Disability Outreach Program Becomes Church
Joanne Van Sant didn’t set out to be the pastor of a church.
She spent three decades in the nonprofit world, where she gained experience with disability issues after the Americans with Disabilities Act was passed in 1990, before attending seminary. After graduating from New Brunswick Theological Seminary in 2010, she hoped to become a chaplain, so she completed her Clinical Pastoral Education as chaplain of five group homes in the area.
When a downturn in the economy made full-time jobs scarce, she sought pastoral work and eventually landed at a church with a long history of disability advocacy, Friends to Friends Community Church (RCA) in Ridgewood, New Jersey.
The journey of Friends to Friends likewise follows a nontraditional route.
Fifty years ago, First Reformed Church of Ridgewood housed and helped start a community Sunday school for children with special needs. Over the years, the congregation aged, died, or retired and moved away. The Sunday school children also grew up—they aged into adulthood, and now many are retirement age themselves. But the ministry expanded. In addition to Sunday school, they began hosting a monthly worship service, which became weekly, and then what had been an outreach program became the congregation.
In 2014, First Reformed officially became Friends to Friends Community Church, a name bestowed in the ’90s by volunteers and parents who longed for their children with disabilities to have a place of spiritual growth.
“We’re not a typical congregation,” says Van Sant, “but we are a standalone RCA church, with congregants who participate as worship leaders, acolytes, offering bearers, Scripture readers, and prayer offerers. People can sign up, no qualifications. If you can’t read, one of our priceless volunteers will help you.”
Over decades, a tremendous amount of work with group homes and agencies laid the groundwork for what happens today: a worship service for 75 to 80 people each Sunday evening, which allows them to attend church with their families in the morning. The finances for it come from offerings, donations, and a preschool that’s housed at the church.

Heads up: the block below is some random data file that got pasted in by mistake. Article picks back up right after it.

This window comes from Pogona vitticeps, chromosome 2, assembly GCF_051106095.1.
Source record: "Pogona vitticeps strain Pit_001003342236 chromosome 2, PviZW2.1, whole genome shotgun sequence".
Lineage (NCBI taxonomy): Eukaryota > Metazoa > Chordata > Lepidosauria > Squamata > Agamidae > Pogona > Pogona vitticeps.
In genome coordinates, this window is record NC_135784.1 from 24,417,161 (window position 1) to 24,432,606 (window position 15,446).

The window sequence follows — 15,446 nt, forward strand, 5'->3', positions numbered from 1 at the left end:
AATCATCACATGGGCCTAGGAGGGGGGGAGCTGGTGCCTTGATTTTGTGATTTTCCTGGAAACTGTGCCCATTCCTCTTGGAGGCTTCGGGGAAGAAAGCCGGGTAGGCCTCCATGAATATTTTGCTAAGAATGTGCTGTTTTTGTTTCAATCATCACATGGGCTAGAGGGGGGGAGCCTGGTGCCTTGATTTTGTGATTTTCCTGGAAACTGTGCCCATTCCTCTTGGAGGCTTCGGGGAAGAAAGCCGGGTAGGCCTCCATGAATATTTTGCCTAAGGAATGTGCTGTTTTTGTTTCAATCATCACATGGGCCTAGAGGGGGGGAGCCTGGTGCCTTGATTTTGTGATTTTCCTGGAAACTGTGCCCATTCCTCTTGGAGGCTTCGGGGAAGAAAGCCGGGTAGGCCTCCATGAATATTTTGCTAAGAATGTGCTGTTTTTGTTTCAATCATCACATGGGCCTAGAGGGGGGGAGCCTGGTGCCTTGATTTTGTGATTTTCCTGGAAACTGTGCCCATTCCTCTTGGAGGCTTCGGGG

“With more than 25 group homes and 15 agencies participating, we are dependent on staff to bring our congregation,” Van Sant says. “And when staff change agencies, they often encourage new employers to join the effort. It takes on a life of its own.”
Van Sant is currently writing the dissertation for her doctorate of ministry. Called A Place at the Table, it focuses on the core question she has for the church today: are we ready in attitude—not just in accessibility—to be welcoming, hospitable, and inclusive in our own congregations?
“We need to broaden our parameters of worship and not stay stuck in questions of ramps, elevators, and pews,” she says. “There are many people who are not physically disabled who want to worship. The question becomes, ‘What do we have, and how can we accommodate the needs of the people who come?’”
At Friends to Friends, these accommodations include lots of visual and interactive elements. Everything is presented in such a way that the congregation doesn’t have to read. And familiar, repetitive songs signal transitions and help participants engage.
“These are spiritual people who wish to practice their faith,” says Van Sant. “We underestimate people’s connection to God. There are advantages to persons with disabilities having a worship service of their own, but there are more advantages to a church welcoming and including persons with disabilities into their own congregation. Just because we don’t understand what to do is no excuse; we are all children of God, and we all have a place at the table.”
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